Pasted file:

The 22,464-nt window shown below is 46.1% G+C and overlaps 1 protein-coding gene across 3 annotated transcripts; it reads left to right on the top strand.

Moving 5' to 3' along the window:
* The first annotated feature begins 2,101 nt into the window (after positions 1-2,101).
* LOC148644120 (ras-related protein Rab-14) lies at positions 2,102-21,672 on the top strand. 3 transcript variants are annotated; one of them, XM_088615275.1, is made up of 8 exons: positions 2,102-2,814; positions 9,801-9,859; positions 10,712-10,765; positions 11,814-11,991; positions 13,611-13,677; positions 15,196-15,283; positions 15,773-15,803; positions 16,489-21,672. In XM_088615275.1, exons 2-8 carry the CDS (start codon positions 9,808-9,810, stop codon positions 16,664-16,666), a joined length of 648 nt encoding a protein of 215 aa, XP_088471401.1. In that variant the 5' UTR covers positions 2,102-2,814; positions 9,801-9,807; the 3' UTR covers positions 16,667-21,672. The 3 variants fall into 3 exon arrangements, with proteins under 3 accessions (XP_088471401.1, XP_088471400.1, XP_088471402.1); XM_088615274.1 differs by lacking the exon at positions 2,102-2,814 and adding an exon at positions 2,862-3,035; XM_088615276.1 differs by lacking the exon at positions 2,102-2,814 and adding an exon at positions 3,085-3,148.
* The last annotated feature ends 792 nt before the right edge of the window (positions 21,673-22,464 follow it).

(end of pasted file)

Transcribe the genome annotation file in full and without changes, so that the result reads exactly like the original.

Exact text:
The 22,464-nt window shown below is 46.1% G+C and overlaps 1 protein-coding gene across 3 annotated transcripts; it reads left to right on the top strand.

Moving 5' to 3' along the window:
* The first annotated feature begins 2,101 nt into the window (after positions 1-2,101).
* LOC148644120 (ras-related protein Rab-14) lies at positions 2,102-21,672 on the top strand. 3 transcript variants are annotated; one of them, XM_088615275.1, is made up of 8 exons: positions 2,102-2,814; positions 9,801-9,859; positions 10,712-10,765; positions 11,814-11,991; positions 13,611-13,677; positions 15,196-15,283; positions 15,773-15,803; positions 16,489-21,672. In XM_088615275.1, exons 2-8 carry the CDS (start codon positions 9,808-9,810, stop codon positions 16,664-16,666), a joined length of 648 nt encoding a protein of 215 aa, XP_088471401.1. In that variant the 5' UTR covers positions 2,102-2,814; positions 9,801-9,807; the 3' UTR covers positions 16,667-21,672. The 3 variants fall into 3 exon arrangements, with proteins under 3 accessions (XP_088471401.1, XP_088471400.1, XP_088471402.1); XM_088615274.1 differs by lacking the exon at positions 2,102-2,814 and adding an exon at positions 2,862-3,035; XM_088615276.1 differs by lacking the exon at positions 2,102-2,814 and adding an exon at positions 3,085-3,148.
* The last annotated feature ends 792 nt before the right edge of the window (positions 21,673-22,464 follow it).